The new full-time nursing position at Durham Mental Health Services (DMHS) is now integrated with Rouge Valley’s Assertive Community Treatment Team (ACTT) in its Stepped Care service. The program helps people live in the community while receiving mental health care, without having to come to a busy emergency department. 

The latest initiative between RVHS and DMHS builds on their recent history of collaboration. Since 2011, RVHS transfers $200,000 a year to DMHS toward staffing a community crisis location in Ajax, again allowing people to be treated in the community rather than having to come to the hospital. DMHS also has a full-time staff member at RVC’s emergency department in our hospital-to-home program. 

Our regional cardiac care program also continues to be a beacon to others of integration potential as it exemplifies what can be done for patients accessing specialized care, such as Code STEMI, throughout Scarborough and Durham. The program also offers its regional cardiovascular rehabilitation and secondary prevention service now to Kawartha Lakes, as well as in Scarborough and Durham. 

The February 2009 Central East LHIN Hospital Clinical Services Plan identified the need for integrated cardiac rehabilitation services using a “hub and spoke” service delivery model, with common standards to establish local access to consistent, high quality services. In 2011, RVHS and Lakeridge Health (LH) submitted a Regional Cardiovascular Rehabilitation and Secondary Prevention Voluntary Integration Proposal using a hub and spoke model, with RVHS being the hub and LH the first spoke. The Central East LHIN approved $1 million of incremental funding, which enabled the following:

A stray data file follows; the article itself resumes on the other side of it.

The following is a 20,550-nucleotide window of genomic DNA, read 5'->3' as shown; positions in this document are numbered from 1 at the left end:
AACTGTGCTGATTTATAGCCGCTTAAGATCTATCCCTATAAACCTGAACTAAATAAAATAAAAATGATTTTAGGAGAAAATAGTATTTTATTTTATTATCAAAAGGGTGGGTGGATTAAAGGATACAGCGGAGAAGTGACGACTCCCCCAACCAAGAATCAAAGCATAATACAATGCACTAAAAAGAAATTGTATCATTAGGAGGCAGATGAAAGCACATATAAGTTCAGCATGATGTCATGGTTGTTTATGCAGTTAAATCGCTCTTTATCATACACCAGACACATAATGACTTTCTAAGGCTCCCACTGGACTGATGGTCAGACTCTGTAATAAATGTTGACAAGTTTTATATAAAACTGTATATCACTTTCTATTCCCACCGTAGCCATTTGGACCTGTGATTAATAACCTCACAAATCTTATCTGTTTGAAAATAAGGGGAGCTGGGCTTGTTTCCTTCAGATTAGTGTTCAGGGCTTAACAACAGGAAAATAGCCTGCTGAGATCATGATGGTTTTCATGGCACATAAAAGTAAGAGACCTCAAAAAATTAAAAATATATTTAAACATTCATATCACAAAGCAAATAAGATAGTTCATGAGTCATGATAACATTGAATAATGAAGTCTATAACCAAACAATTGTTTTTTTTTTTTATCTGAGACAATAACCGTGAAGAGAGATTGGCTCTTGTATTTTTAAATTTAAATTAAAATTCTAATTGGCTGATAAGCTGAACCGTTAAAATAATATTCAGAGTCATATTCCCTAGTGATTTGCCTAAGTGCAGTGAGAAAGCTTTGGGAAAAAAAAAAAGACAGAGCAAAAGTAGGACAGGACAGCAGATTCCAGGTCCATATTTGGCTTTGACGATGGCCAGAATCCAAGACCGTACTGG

A) Integration of the existing programs at RVHS and LH; and 
B) Harmonized referral criteria with centralized referral. There are now nine satellite sites across Scarborough, Durham & Kawartha Lakes. 
In December 2014, the Central East LHIN approved $1 million of funding toward the expansion of the cardiovascular rehabilitation program and establishment of the heart function management program, to serve additional patients, provide additional sites, and enhance support for patients with heart failure.

Setting the stage 

In the previous fiscal year, we set the stage for more growth and modernization of several patient care services. 

With the support of the RVHS Foundation, our surgical program has introduced GreenLightTM lasers for prostate surgery, greatly increasing the success of these procedures and minimizing patient discomfort and recovery time. The Cancer service has implemented the Prostate Diagnostic Assessment Unit to help men get faster diagnosis and treatment for prostate cancer. It is a multidisciplinary clinic staffed by urologists, radiation oncologists, medical oncologists, and a nurse navigator. The aim is to shorten the wait times for consultation and time to biopsy, pathology results, and treatment.